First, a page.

Thanks to our partner, University of North Carolina at Chapel Hill, a batch of fill-in issues of the Winston-Salem Chronicle spanning from 1975 to 2013 are now available on our website. Included among the issues added were February 7, 1985 and June 27, 1985. These particular issues are notable for their articles written on Darryl Hunt, a Black Winston-Salem man who was falsely convicted of murdering (among other charges) Deborah Sykes in 1985.
The Winston-Salem Chronicle staff was among the many community members that voiced their concerns over the arrest of Darryl Hunt. In the February 7, 1985 issue of the paper, executive editor Allen H. Johnson writes a large, three page article on the case, using every inch of the pages to humanize Hunt and point out the inconsistencies of the case.
In the article, Johnson includes several interviews from community members and organizations such as Alderman Larry Little, Hunt’s uncle William Johnson, and the NAACP. In these interviews, many community members mention their shock and vehement disbelief that Hunt could have committed murder. Even Hunt’s sixth grade teacher was interviewed, saying: “‘I cried like a baby because I knew he wasn’t guilty,’ […] I know that kid and there’s no way …. I’d bet my life on it that he isn’t capable of this horrendous crime.'”
Despite inconsistencies, lack of concrete evidence, and efforts by the community, Hunt was convicted and sentenced to life in prison on June 14, 1985. In 1989 however, the North Carolina Supreme Court overturned the previous conviction due to the original prosecutors introducing false statements made by Hunt’s at-the-time girlfriend which she recanted before the initial trial. On appeal, Hunt was released on bond and offered a plea bargain where he would be sentenced to the time he had already served (five years) for a guilty plea. Hunt rejected the bargain and went through a retrial. He was again convicted and sentenced to life in prison.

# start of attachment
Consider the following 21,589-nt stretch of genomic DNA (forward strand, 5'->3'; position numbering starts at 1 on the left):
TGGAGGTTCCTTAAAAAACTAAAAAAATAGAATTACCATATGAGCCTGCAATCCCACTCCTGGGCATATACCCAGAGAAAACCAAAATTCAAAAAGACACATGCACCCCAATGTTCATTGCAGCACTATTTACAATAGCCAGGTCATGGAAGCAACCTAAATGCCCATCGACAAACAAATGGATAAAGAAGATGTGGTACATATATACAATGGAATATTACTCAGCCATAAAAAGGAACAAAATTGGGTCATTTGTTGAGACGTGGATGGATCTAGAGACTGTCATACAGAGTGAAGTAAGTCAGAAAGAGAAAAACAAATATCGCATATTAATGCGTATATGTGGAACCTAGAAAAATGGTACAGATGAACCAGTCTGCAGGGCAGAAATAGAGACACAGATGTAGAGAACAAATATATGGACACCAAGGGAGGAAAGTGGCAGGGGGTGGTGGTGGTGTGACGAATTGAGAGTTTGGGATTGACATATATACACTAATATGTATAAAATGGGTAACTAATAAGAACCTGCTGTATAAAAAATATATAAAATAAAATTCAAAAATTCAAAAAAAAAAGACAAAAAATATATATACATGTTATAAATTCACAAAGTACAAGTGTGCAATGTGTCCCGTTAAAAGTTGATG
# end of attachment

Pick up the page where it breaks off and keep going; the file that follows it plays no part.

After the second conviction, Hunt’s attorneys Mark Rabil and Ben Dowling-Sendor filed for the DNA gathered from the crime scene to be tested. The results came back in October of 1994 and determined that the DNA did not match Hunt’s. Despite the results, requests for an appeal were rejected. The reasoning given for the denied appeal was that new evidence was not absolute proof that Hunt was not involved.
Ten years after learning that the DNA did not belong to Hunt, authorities ran the crime scene DNA through the state’s database. It was discovered that the DNA actually belonged to Willard E. Brown, a man who was already incarcerated for another murder. Finally, after serving 19 years in prison, Darryl Hunt was exonerated on February 6, 2004.
To read more issues of the Winston-Salem Chronicle, please click here.
To view more newspapers from across North Carolina, please click here.
To learn more about the University of North Carolina at Chapel Hill, please visit their website.
Information about the Darryl Hunt case was gathered from Phoebe Zerwick’s Beyond Innocence: The Life Sentence of Darryl Hunt, the Innocence Project, and DigitalNC graduate assistant Sophie Hollis.